DYEING OVER DISTANCE / portable natural dye lab / FREE DOWNLOAD

DYEING OVER DISTANCE / portable natural dye lab / FREE DOWNLOAD

Silver Lake in Kit Carson, California. 

I spent a surprisingly chilly past couple of days up in Kit Carson sharing a cabin with some of my family. While we were only there for a short time, I wanted to test-run an idea I've been nurturing for a while: a portable natural dye lab. 

Given that there are dye plants all around us, everywhere, I wanted to test the idea of dyeing while traveling. This is a perfect kit to put together when camping or staying in a cabin, although realistically, it could also be done in a hotel room as well. Wherever you can find natural dye stuff, you can, well, dye... stuff. Keep in mind, this isn't a tiny kit. It fits perfectly into a milk crate (depending on how much you want to dye) and is probably more appropriate for car trips. I used a rubber tub that I keep in the back of my car to transport all my supplies around. It worked great. 

The dye kit, out of its tub. Supplies clockwise from left: alum-mordanted white hand-spun wool in its mason jar, iron-mordanted tan hand-spun wool in its mason jar, an empty mason jar for collecting wood ash from the campfire, lemon, soda ash, washi tape, sharpie, teaspoon, herb stripper, extra string, another iron-mordanted hand-spun wool, alum-mordanted tan alpaca, gallon and quart ziploc bags, notebook, pen, pH testing strips, rusty iron nails, copper pennies, pocket knife, garden shears, gardening gloves, paper coffee filters, rubber bands, and a mini stapler.  

My aim was to dye four skeins of yarn. All weighing two ounces each. All were mordanted prior to the trip, two with alum and two with iron liquor. I didn't actually have time to dye these on this trip, but I wanted to be prepared and pack the kit as thoroughly as possible.

Some of these supplies are not totally necessary, but I wanted as complete a portable natural dye lab as I could make at this time. Things that are essential? The ziploc bags, gardening gloves, garden shears, sharpie, notebook and pen. This made collecting dye stuff easy while hiking. I also found this laminated field guide in the lodge that was easy to carry with me. I marked known dye plants with my sharpie. I highly recommend finding a similar field guide for whatever region you plan on exploring. Before we had left, I had done some internet research on dye plants in the Sierra Nevada mountains and had downloaded photos of said plants to my phone (so I could reference them on a hike with no cell service), but the pamphlet was so much easier and included specifics about each plant I had failed to take prior note of. I don't think I would have had as much success of finding dye plants on my hike without that field guide. 

Blue Elderberry (Sambucus Cerulea)

Some tips for a successful natural dye trip:

  • Actually dyeing the yarn while on your trip may be bulky and unnecessary. Save space and time, by leaving the mason jars and yarn at home. Focus on just harvesting some dyestuff to bring home and experiment with later.
  • Be wary of any laws or regulations prohibiting you from collecting plant material in that area. For instance, it's usually illegal to remove any plants from a National Forest or reserve. If you plan on rebelling and harvesting anyway, be sustainable and respectful about it. Don't call attention to yourself and avoid over-harvesting.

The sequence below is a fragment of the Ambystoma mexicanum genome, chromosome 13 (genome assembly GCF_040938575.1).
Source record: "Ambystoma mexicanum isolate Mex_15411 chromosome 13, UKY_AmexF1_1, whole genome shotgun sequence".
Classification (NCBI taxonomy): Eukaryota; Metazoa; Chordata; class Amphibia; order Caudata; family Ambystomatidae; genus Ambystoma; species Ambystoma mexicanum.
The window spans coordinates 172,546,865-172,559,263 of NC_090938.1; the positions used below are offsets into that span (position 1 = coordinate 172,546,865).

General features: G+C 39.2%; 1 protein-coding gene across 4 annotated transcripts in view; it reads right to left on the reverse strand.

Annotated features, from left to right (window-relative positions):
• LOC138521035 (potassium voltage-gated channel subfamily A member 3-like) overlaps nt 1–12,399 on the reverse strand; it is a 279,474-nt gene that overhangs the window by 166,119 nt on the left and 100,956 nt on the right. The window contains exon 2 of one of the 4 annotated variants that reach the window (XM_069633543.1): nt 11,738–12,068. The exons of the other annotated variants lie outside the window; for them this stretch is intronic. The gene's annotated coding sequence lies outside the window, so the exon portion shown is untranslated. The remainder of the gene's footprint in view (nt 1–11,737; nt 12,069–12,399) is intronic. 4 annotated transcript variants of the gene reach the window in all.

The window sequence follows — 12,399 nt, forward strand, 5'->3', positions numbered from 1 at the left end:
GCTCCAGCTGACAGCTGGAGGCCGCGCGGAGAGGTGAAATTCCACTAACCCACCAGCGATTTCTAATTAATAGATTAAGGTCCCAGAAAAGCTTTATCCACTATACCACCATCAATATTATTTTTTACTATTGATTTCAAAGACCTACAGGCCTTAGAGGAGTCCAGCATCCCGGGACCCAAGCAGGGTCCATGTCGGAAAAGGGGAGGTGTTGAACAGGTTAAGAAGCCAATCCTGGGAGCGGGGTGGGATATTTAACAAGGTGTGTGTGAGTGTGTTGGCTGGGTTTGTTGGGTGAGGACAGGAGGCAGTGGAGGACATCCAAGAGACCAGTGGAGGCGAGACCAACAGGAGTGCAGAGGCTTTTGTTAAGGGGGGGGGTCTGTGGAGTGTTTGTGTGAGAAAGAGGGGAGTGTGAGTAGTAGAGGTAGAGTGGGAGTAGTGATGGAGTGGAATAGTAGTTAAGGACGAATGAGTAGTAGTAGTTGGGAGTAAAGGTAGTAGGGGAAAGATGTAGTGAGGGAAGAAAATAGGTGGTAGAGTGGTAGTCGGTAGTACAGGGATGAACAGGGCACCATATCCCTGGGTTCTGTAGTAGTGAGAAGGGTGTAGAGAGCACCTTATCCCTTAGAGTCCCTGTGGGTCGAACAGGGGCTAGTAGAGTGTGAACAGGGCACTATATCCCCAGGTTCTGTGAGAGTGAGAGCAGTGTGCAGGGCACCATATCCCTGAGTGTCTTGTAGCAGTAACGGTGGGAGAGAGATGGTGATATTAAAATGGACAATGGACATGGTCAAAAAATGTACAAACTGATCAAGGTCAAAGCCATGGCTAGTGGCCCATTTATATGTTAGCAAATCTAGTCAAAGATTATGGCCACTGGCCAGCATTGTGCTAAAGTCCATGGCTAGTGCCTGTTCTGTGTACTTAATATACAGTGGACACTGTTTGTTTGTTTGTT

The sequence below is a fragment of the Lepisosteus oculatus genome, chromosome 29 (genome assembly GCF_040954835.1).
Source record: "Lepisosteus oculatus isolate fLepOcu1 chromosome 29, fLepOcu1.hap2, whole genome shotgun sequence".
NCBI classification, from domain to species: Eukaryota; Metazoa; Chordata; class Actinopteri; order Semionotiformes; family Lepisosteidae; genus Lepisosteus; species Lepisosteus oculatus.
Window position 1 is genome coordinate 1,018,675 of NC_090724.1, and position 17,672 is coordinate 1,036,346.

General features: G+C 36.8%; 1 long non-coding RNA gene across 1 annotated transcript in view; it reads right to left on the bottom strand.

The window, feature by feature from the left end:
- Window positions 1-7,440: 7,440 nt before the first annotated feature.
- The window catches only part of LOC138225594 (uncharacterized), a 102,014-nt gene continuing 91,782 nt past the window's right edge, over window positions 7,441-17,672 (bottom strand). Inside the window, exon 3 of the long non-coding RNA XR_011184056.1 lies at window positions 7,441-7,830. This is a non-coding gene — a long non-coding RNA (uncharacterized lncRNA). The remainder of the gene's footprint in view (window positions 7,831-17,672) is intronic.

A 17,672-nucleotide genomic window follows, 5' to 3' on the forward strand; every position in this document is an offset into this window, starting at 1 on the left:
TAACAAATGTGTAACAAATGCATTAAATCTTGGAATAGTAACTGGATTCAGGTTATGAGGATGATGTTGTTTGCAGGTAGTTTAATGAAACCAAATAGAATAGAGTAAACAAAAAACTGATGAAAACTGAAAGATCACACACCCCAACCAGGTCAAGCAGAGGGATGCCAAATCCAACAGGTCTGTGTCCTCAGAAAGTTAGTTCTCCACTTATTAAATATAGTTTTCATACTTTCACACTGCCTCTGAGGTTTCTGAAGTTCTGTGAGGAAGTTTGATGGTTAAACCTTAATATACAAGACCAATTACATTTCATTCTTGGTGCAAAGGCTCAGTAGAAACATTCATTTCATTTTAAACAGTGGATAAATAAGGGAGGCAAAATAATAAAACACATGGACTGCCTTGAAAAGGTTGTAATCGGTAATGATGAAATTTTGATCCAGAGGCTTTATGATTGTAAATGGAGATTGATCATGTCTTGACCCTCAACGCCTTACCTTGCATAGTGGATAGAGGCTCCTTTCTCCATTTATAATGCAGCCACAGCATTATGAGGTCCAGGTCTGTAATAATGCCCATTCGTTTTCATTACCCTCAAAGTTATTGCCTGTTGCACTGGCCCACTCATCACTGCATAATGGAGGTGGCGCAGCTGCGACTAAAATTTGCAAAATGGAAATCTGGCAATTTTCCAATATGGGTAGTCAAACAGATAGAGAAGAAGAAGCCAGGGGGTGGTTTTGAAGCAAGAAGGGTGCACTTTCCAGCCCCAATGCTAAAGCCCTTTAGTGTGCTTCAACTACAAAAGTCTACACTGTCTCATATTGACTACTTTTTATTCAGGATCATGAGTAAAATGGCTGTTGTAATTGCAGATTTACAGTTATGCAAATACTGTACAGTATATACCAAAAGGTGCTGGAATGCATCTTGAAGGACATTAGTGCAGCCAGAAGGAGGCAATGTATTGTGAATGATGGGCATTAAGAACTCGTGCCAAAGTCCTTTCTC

• Sustainable wild harvesting or foraging means being gentle to the plant. Never take more than you will realistically use, especially if you're unsure of its dye capabilities. A good general rule is to never harvest more than 25% of the plant. For bark and wood dye stuffs, look for fallen branches to harvest from. Never scrape the bark from a living tree. Remember, the plant is giving you the gift of its color, treat it with respect. 
  • If you plan on actually dyeing the yarn while out on a trip, it can be helpful to test the pH of the local water. pH testing strips are fairly inexpensive (the ones I have are available here) and can prove themselves indispensable when trying to create reliable natural dye color. 
  • Packing a few dye modifiers can be fun. You can also use what you find out in the wild. Ash collected from a campfire can be used as an alkali modifier. Pennies (1981 or earlier) can be used as a copper modifier. Rusty bits and bobs and be found while hiking or on the side of the road and make great iron modifiers. Leftover spent red wine, vinegar or a lemon can be used as an acid modifier. Experiment! 
  • If you are planning on dyeing yarn or fabric (or any other fiber) on your trip, take the time to mordant it prior to leaving. This saves you time and effort while out in the field and helps to ensure you get the best possible color payoff from your dye experiments. 
  • When trying to determine how much dyestuff to harvest, a good general rule is to use equal dry weight of dyestuff to fiber. If you can't harvest that much, aim for at least half that.

Lodgepole Pine (Pinus Contorta)

On this trip, I was able to harvest some blue elderberries, elderberry leaves, western juniper, and lodgepole pine bark. Stay tuned to see the results of dyeing with these materials. I can't wait!

Western Juniper (Juniperus Occidentalis)

I've also created a FREE downloadable Portable Natural Dye Lab Checklist for you guys, to use as a quick reference when packing your own portable dye kits. I encourage you all to get out and give it a shot! 

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ART INSPIRATION / regine schumann

ART INSPIRATION / regine schumann

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